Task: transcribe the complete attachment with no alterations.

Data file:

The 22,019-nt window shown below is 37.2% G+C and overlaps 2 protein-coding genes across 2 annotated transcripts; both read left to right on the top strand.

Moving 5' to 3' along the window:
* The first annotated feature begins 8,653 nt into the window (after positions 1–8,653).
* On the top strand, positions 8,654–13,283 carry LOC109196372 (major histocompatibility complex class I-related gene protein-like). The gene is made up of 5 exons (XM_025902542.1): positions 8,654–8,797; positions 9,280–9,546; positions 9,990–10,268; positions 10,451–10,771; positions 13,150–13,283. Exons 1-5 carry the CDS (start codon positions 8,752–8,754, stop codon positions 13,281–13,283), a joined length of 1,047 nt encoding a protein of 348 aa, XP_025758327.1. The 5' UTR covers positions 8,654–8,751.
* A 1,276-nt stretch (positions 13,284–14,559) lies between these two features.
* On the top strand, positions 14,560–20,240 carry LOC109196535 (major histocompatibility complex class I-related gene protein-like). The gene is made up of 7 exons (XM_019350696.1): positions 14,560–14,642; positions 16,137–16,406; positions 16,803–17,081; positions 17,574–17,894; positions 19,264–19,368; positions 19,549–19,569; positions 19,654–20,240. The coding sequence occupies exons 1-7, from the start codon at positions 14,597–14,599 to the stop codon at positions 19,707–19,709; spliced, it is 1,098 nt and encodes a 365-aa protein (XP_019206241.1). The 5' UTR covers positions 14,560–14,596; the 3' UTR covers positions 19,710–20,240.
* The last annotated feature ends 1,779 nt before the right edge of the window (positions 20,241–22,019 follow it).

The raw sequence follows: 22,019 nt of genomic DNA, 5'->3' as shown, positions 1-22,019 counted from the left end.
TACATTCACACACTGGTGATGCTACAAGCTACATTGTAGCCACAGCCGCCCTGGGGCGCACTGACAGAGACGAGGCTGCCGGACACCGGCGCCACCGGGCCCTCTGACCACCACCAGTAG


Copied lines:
The 22,019-nt window shown below is 37.2% G+C and overlaps 2 protein-coding genes across 2 annotated transcripts; both read left to right on the top strand.

Moving 5' to 3' along the window:
* The first annotated feature begins 8,653 nt into the window (after positions 1–8,653).
* On the top strand, positions 8,654–13,283 carry LOC109196372 (major histocompatibility complex class I-related gene protein-like). The gene is made up of 5 exons (XM_025902542.1): positions 8,654–8,797; positions 9,280–9,546; positions 9,990–10,268; positions 10,451–10,771; positions 13,150–13,283. Exons 1-5 carry the CDS (start codon positions 8,752–8,754, stop codon positions 13,281–13,283), a joined length of 1,047 nt encoding a protein of 348 aa, XP_025758327.1. The 5' UTR covers positions 8,654–8,751.
* A 1,276-nt stretch (positions 13,284–14,559) lies between these two features.
* On the top strand, positions 14,560–20,240 carry LOC109196535 (major histocompatibility complex class I-related gene protein-like). The gene is made up of 7 exons (XM_019350696.1): positions 14,560–14,642; positions 16,137–16,406; positions 16,803–17,081; positions 17,574–17,894; positions 19,264–19,368; positions 19,549–19,569; positions 19,654–20,240. The coding sequence occupies exons 1-7, from the start codon at positions 14,597–14,599 to the stop codon at positions 19,707–19,709; spliced, it is 1,098 nt and encodes a 365-aa protein (XP_019206241.1). The 5' UTR covers positions 14,560–14,596; the 3' UTR covers positions 19,710–20,240.
* The last annotated feature ends 1,779 nt before the right edge of the window (positions 20,241–22,019 follow it).

The raw sequence follows: 22,019 nt of genomic DNA, 5'->3' as shown, positions 1-22,019 counted from the left end.
TACATTCACACACTGGTGATGCTACAAGCTACATTGTAGCCACAGCCGCCCTGGGGCGCACTGACAGAGACGAGGCTGCCGGACACCGGCGCCACCGGGCCCTCTGACCACCACCAGTAG